Judge Dismisses Lawsuit Against North Carolina Religious Accommodation Law

Sep 21, 2016

ASHEVILLE, NC – Yesterday Judge Max Cogburn dismissed Ansley et al. v. Warren, a lawsuit against a North Carolina law that provides a religious accommodation for magistrates who object to officiating or granting marriage licenses for same-sex couples. Incidentally, Cogburn, an appointee of President Obama, had previously issued an injunction against North Carolina’s recognition of biblical marriage.

The district court ruled the plaintiffs lacked standing to challenge SB2 because none of the plaintiffs had been denied a marriage license by North Carolina officials. The plaintiffs’ sole allegation of injury was that recognizing exemptions and protection for magistrates with sincerely held religious beliefs against performing same-sex marriages amounted to discrimination against the plaintiffs, even though all of them had received marriage licenses. Judge Cogburn said the plaintiffs’ objection to SB2’s protection of religious beliefs was insufficient to establish any actual injury.

Last year, Liberty Counsel filed suit against the state of North Carolina on behalf of the magistrates, seeking to protect their religious freedom. In response, the House and the Senate passed a law to accommodate the magistrates. The Governor vetoed the law and both chambers overrode the veto. Then the plaintiffs filed suit against the law seeking to eliminate the accommodation.

The law (SB 2) states: “Every magistrate has the right to recuse from performing all lawful marriages under this Chapter based upon any sincerely held religious objection.” Both the U.S. Constitution and the North Carolina Constitution require accommodation of individuals’ religious beliefs, regardless of their employment status. Liberty Counsel is representing, among others, Magistrate Brenda Bumgarner, who has an excellent record during her 10 years of service.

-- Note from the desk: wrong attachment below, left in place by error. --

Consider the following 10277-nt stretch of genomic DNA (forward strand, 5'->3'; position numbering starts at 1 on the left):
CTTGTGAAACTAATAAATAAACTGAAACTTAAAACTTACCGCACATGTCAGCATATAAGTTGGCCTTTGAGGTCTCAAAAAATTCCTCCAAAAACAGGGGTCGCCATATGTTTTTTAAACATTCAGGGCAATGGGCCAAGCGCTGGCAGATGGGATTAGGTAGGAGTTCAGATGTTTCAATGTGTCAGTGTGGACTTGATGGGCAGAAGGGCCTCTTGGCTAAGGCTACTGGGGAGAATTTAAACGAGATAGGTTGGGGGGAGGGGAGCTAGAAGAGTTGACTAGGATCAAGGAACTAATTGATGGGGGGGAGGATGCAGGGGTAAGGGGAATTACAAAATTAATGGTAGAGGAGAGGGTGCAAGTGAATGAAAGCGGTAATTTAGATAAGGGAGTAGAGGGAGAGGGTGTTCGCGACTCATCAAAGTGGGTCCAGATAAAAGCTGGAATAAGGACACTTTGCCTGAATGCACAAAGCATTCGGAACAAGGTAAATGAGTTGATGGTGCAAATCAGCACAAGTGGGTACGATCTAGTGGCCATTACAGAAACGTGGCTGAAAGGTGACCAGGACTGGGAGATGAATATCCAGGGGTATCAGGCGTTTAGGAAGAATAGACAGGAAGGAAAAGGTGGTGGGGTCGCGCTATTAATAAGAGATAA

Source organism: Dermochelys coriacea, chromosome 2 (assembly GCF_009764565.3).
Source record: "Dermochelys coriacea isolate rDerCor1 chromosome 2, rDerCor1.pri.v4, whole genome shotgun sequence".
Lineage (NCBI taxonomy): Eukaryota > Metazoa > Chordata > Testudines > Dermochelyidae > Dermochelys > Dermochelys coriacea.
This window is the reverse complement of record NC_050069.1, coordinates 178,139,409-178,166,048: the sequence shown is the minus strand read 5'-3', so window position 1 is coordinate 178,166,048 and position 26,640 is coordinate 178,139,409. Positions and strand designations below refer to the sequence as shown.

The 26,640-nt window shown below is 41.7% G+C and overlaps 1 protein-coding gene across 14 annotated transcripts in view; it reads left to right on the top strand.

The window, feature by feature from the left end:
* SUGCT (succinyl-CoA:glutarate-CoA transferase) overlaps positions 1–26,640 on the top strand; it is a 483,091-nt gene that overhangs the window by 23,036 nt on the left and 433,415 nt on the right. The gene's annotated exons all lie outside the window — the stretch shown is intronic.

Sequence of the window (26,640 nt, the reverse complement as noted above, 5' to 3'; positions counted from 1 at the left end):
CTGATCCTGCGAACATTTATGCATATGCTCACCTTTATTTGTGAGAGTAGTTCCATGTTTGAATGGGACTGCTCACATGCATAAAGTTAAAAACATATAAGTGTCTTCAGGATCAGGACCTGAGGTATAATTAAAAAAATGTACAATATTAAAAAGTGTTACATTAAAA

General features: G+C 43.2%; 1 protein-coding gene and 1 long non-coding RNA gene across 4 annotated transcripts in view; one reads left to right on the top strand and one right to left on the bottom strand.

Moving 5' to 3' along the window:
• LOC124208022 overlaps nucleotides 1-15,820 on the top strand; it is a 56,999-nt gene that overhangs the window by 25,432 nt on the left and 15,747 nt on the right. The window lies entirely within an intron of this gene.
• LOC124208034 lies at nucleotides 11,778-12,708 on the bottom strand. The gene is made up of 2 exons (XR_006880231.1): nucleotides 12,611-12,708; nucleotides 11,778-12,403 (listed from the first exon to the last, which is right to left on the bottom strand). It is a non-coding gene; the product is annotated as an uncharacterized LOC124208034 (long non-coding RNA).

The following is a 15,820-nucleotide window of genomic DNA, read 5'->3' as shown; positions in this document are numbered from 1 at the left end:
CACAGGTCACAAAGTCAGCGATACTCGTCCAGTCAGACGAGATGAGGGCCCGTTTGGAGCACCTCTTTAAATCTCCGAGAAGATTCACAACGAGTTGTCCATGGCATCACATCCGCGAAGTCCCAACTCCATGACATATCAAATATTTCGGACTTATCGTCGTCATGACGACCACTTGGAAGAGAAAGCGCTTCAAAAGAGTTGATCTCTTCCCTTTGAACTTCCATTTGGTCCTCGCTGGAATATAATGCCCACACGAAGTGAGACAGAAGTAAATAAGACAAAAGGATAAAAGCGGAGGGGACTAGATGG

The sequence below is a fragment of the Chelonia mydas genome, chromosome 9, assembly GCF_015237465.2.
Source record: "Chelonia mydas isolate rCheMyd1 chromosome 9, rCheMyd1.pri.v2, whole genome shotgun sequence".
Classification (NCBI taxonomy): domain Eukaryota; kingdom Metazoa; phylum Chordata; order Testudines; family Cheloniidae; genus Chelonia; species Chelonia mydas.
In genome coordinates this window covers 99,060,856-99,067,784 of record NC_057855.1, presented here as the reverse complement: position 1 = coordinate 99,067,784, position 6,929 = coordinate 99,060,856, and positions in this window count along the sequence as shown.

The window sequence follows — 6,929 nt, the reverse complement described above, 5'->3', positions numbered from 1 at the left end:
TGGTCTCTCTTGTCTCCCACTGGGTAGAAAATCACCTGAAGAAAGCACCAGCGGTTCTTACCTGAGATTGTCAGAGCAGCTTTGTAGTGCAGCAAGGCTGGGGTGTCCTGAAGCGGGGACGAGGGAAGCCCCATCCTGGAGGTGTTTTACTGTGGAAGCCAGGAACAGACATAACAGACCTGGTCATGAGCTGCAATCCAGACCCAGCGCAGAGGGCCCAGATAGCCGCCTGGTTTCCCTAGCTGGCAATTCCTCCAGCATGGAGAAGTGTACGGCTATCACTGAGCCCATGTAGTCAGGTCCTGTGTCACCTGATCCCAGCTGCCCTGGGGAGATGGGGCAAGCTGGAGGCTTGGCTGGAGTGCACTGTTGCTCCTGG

“The North Carolina legislature passed a law to accommodate the religious convictions of the magistrates in order to avoid making them choose between following their conscience or facing punishment,” said Mat Staver, Founder and Chairman of Liberty Counsel. “But the plaintiffs object to this reasonable accommodation and continually pursue the ridiculous fight against it. The magistrates should not be forced to violate their conscience, especially where there are reasonable options to accommodate their religious convictions,” said Staver.

Liberty Counsel is an international nonprofit, litigation, education, and policy organization dedicated to advancing religious freedom, the sanctity of life, and the family since 1989, by providing pro bono assistance and representation on these and related topics.